Before my father, G.D. Crain Jr., founded our company in 1916, he operated a news service in Louisville, Ky., where he and several colleagues served as local correspondents for more than 100 business papers.
One of the papers they served was the old Western Underwriter, an insurance journal edited for agents and brokers. Way back then, my father thought it was unfair that corporate insurance managers didn't have a publication dedicated to them. He kept that idea on ice for 50 years before he decided to start what he named Business Insurance.
Timing is everything, they say, and when he first thought of his insurance paper, there probably weren't many companies that even had corporate insurance managers. He had to wait for the market to develop, but, as you can imagine, he had other diversions along the way as he built his publishing company.
Fifty years later, in 1966, I was a young reporter for our publication Advertising Age, in New York. I came home to Chicago for the Christmas holidays and my Dad and Mom and I were driving somewhere when my Dad asked me how I'd like to be editor of a weekly insurance paper he was thinking of starting. I didn't know anything about insurance, but I thought it sounded like a good opportunity for advancement so I quickly signed on.
One thing I did know, however, is that I didn't want our new paper to be a dry compilation of the arcane details and theory of this complex field. Insurance, like pensions, is a worldwide business and I wanted to play off general news developments to feature the insurance angle. So if there was a disaster anywhere in the world, our reporters would ferret out the details of the insurance coverage. So for our “pilot” issue, which came out just as the Detroit auto companies announced a new contract with the United Auto Workers, our lead story carried the details of the employee benefits of the new contract, including the Big Three's pension plans.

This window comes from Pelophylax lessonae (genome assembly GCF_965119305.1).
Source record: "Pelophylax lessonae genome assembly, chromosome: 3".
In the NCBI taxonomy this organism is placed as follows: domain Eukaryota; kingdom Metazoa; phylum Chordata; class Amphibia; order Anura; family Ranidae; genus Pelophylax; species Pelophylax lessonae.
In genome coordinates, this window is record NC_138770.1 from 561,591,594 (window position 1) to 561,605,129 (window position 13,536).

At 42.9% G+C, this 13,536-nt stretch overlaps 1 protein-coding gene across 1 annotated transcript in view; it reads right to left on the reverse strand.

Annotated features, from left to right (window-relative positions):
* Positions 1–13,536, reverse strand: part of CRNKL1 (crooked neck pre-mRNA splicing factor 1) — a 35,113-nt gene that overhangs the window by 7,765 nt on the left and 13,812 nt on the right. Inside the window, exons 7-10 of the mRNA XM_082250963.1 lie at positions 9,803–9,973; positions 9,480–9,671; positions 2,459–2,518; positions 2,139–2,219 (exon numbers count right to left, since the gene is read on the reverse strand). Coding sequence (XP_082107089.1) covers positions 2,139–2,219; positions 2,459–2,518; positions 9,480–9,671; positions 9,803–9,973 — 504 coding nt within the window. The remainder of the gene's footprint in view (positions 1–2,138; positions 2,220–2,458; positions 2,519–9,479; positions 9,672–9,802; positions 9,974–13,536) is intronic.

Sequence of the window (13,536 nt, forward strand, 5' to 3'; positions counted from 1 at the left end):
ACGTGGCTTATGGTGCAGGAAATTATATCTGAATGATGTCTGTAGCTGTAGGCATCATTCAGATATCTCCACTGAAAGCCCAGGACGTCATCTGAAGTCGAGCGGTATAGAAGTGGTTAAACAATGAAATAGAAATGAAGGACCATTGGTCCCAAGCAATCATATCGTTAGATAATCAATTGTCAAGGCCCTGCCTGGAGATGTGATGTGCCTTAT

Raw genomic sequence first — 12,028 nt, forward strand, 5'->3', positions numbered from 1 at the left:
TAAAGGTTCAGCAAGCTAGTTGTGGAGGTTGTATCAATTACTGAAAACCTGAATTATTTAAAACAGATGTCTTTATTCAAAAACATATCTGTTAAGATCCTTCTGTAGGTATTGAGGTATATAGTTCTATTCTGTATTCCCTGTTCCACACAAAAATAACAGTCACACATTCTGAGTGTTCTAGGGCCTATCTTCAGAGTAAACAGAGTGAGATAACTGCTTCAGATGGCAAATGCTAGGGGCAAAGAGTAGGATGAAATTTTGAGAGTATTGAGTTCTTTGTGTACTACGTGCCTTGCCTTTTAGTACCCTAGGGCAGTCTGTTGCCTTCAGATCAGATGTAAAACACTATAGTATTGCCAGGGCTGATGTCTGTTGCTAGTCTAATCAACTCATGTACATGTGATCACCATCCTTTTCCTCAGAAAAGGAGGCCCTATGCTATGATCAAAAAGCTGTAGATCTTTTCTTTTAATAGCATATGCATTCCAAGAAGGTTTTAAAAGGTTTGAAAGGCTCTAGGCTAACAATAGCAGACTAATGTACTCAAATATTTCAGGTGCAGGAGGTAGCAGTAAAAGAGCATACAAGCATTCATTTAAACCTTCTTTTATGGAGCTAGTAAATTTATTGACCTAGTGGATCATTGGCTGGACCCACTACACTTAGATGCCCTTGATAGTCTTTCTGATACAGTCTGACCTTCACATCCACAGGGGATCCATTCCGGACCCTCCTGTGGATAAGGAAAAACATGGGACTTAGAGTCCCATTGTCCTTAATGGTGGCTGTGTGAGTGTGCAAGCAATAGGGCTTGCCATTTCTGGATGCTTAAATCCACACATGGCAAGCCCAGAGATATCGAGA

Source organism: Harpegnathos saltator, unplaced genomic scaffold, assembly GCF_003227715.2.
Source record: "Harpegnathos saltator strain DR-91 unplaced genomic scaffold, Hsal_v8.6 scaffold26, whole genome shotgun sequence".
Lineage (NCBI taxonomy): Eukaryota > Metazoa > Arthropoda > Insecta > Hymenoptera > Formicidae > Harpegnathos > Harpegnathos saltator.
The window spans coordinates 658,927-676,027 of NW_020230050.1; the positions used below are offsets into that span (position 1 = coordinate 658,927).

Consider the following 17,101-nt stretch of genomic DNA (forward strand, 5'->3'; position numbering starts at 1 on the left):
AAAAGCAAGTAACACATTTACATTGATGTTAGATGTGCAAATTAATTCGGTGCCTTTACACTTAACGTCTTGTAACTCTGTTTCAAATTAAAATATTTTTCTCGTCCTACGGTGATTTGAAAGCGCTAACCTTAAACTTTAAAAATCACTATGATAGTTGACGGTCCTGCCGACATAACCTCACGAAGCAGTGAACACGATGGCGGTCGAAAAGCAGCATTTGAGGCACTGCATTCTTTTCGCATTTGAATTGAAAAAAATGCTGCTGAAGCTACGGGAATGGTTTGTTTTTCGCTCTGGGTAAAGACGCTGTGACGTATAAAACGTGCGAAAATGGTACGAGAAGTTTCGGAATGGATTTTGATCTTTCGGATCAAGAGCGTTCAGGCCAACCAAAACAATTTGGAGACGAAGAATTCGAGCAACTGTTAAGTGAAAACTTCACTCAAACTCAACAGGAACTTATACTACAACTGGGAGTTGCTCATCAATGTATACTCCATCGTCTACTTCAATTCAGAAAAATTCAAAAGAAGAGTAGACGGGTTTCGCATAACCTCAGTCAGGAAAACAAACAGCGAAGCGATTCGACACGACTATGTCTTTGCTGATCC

Pensions & Investments was started six years later, in 1973, as a spinoff from Business Insurance. We covered pensions from the first issue of BI (as evidenced by our UAW story), but only from a benefits point of view. I thought a new publication was needed to cover the growing complexities of pension investments. P&I started as a biweekly, and has retained its every-other-week frequency.
Steve Gilkenson was our first editor and Al Malecki was our first publisher — they both came over from Business Insurance. Al remained publisher of P&I through its startup period and until 1976, when he returned to devoting his full attention to BI. Steve succeeded him as P&I's publisher, and Michael Clowes, who had been executive editor, became editor.
As with BI, our emphasis from the start was on news. In our first issue we ran a front-page story headlined, “IH dumps Harris, two other managers.” We still cover the comings and goings of investment managers, but we don't put it quite so inelegantly!
As our opening editorial put it: “Looking through the issue you've probably noticed that we're a lively publication. We've written about some things that have not made headlines before; things, let's say, that until now have been left on the luncheon table. It is not our intention to be sensational or gossipy. However, we are very aware that our primary audience — the persons moving $283 billion of money around — live, breathe and sleep pensions. We believe they work in an alive and lively world, and we intend to report it as it is.”
If I may be so bold, I think over the years we've succeeded in our mission. And now, 40 years later, P&I and its sibling publication are drawing closer together. Chris Battaglia, P&I's publisher, has taken on oversight responsibilities for BI as well, and the two publications are doing joint editorial projects as the insurance term “risk management” takes on similar meaning in the pension arena. A recent story that ran in both publications told how “a small increase in allocations from institutional investors — mostly through hedge funds — is playing havoc with the property-catastrophe reinsurance markets.”
So exciting days continue to be ahead for P&I. Pension reform has become the watchword of the day, but there are strong, countervailing forces working to water down the reforms, and our cities' fiscal survival hangs in the balance.
Our readers need to be alert to these perils, which will affect both public and private pensions as never before, and we pledge to keep you up to date in this new era of around-the-clock and around-the-world information.